## Wednesday, September 20, 2017

### Surprising Connections to the Zeta Function

In yesterday’s entry we saw that the infinite sum of reciprocals of the unique digit sequences associated with the general polynomial equation (x – 1)n = 0 is related solely to the value of n and given by the simple expression (n – 1)/(n – 2).

So once again to illustrate the unique digit sequence associated with (x – 1)5 = 0 is

1, 5, 15, 35, 70, 126, 210, … and the corresponding infinite sum of reciprocals i.e.

1 + 1/5 + 1/35 + 1/70 + 1/126 + 1/210 + … = (5 – 1)/(5 – 2) = 4/3.

Now there is a surprisingly important significance to these results which may not be immediately apparent.

In discussions on the Riemann Hypothesis, I have repeatedly drawn attention to the importance of the Zeta 2 (which fully complements the well-known Zeta 1, i.e. Riemann) zeta function.

I was at pains in those discussions how each individual term both in the sum over (all) natural numbers and product over primes infinite expressions can in turn be expressed by a Zeta 2 infinite series.

So for example in the Zeta 1 (Riemann) function where s = 2, the sum over natural numbers is given as

1 + 1/22 + 1/32 + 1/42 + … = 1 + 1/4 + 1/9 + 1/16 and the product over primes,

= 4/3 * 9/8 * 25/24 * 49/48 * … = π2/6.

However each of these individual terms, both for the sum over natural numbers and product over primes expressions respectively, can be expressed by an infinite Zeta 2 function.

Therefore the Zeta 1 (Riemann) function can equally be expressed as 1) the overall sum of an infinite sequence of Zeta 2 functions and 2) the overall product of an infinite sequence of Zeta 2 functions.

So in general terms, the (infinite) Zeta 2 function is given as

ζ2(s) = 1 + s + s2 + s3 + …   = 1/(1 – s)

So, to illustrate the 1st term i.e. 1, in the sum over natural numbers can be given as,

ζ2(s) – 1, where s = 1/2 (i.e. 1/(12 + 1).

Then the next term i.e. 1/4 can be given as ζ2(s) – 1, where s = 1/5 (i.e. 1/(22 + 1).

In this manner, the denominator can always be expressed as the (square of a prime + 1).

In similar fashion, all the remaining terms can be expressed in the form of ζ2(s) – 1, with s given an appropriate value, based on the square of consecutive primes.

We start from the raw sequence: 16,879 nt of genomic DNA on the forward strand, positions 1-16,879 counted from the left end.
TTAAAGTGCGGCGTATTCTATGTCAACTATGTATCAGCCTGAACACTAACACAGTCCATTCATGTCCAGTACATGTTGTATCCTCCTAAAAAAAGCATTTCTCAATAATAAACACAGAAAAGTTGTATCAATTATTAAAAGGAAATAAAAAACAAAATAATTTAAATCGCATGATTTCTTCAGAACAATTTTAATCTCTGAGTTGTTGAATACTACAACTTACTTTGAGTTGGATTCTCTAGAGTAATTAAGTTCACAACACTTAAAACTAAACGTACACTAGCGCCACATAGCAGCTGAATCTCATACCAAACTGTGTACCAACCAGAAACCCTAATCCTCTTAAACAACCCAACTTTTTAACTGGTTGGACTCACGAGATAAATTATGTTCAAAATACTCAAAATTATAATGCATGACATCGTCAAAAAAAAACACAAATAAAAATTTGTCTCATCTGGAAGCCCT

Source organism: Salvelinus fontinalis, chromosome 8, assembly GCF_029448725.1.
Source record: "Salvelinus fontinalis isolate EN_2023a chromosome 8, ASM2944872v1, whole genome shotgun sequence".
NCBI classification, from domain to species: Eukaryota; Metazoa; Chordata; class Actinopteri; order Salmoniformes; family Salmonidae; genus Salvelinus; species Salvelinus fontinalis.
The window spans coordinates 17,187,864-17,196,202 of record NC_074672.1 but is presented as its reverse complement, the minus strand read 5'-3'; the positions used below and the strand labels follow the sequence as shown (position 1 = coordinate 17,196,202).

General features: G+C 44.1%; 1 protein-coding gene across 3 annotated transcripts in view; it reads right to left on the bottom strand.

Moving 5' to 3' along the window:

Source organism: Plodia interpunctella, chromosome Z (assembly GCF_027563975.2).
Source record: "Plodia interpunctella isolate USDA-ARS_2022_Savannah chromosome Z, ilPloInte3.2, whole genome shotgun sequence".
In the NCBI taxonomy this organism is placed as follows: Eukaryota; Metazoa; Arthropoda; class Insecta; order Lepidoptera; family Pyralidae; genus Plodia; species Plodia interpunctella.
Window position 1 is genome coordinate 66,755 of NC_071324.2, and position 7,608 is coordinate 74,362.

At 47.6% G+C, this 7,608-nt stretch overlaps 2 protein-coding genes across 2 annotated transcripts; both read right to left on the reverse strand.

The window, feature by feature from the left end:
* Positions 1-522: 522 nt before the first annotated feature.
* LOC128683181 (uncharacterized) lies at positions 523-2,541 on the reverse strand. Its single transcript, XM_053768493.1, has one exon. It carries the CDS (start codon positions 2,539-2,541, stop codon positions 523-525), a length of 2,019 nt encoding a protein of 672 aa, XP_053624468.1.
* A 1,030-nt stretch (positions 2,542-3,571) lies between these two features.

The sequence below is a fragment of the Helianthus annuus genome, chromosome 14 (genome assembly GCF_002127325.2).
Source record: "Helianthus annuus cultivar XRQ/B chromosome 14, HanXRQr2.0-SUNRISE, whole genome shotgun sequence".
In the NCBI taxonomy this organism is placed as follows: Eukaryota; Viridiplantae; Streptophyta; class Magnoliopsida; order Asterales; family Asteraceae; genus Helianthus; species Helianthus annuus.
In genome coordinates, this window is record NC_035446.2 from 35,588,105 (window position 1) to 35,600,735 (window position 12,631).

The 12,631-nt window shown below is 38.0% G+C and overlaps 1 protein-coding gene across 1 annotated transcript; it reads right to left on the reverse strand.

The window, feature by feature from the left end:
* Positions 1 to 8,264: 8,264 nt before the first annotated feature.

Then the 1st term, i.e. 4/3, in the product over natural numbers expression can be given as
ζ2(s), where s = 1/4 (i.e. 1/22).

Then the 2nd term, i.e. 9/8 can be given as ζ2(s), where s = 1/9 (i.e. 1/32).

And again in like manner, all the remaining terms can be expressed in the form of ζ2(s), with s given an appropriate value (as the reciprocal of successive squares of a prime).

However just as the Zeta 1 (Riemann) function can be given two expressions as a sum over natural numbers and product over primes respectively, likewise the Zeta 2 can be given two similar complementary expressions.

So far however, we have only considered the product version of this (both as a product over primes and product over natural numbers respectively).

Therefore when again to illustrate, we take for the Zeta 1 (Riemann) function the product over primes expression (for s = 2), i.e. 4/3 * 9/8 * 25/24 * 49/48 * …, each of these individual terms can equally be expressed as an infinite sum of product over primes terms, entailing the Zeta 2 function.

Thus 4/3 = 1 + 1/22 + 1/24 + 1/28  + …

i.e. 1 + 1/(2 * 2) + 1/(2 * 2 * 2 * 2) + 1/(2 * 2 * 2 * 2 * 2 * 2 * 2 * 2) + …

So for the 1st term here (4/3), the prime number 2 is involved; then for the next term  (9/8) the prime number 3 is involved in the denominator and so on indefinitely over all the primes in this manner.

Then again with respect to the Zeta 1 (Riemann) function, we take the sum over natural numbers expression (for s = 2) i.e. 1 + 1/4 + 1/9 + 1/16 + …, each of these individual terms can equally be expressed as an infinite sum of products over a natural number entailing the Zeta 1 function.

Thus the 1st term, i.e. 1 =  {1 + 1/2 + 1/22 + 1/23 + …} – 1

= {1 + 1/(12 + 1)  + 1/(12 + 1)2 + 1/(12 + 1)3 + …} – 1.

So the 1st natural number 1 is used here in the denominator.

The 2nd term i.e. 1/4 = {1 + 1/5 + 1/52 + 1/53 + …} – 1

= {1 + 1/(22 + 1) + 1/(22 + 1)2 + 1/(22 + 1)3 + …} – 1.

So the 2nd natural number 2 is used here in the denominator.

The 3rd term i.e. 1/9 = {1 + 1/10 + 1/102 + 1/103 + …} – 1

= {1 + 1/(32 + 1) + 1/(32 + 1)2 + 1/(32 + 1)3 + …} – 1.

So the 3rd natural number 3 is used here in the denominator. And we can continue on indefinitely in this manner with all the natural numbers appearing in the denominator terms.

However in both cases here, we are obtaining the infinite sum of product terms, entailing with respect to the denominator all the primes and natural numbers respectively.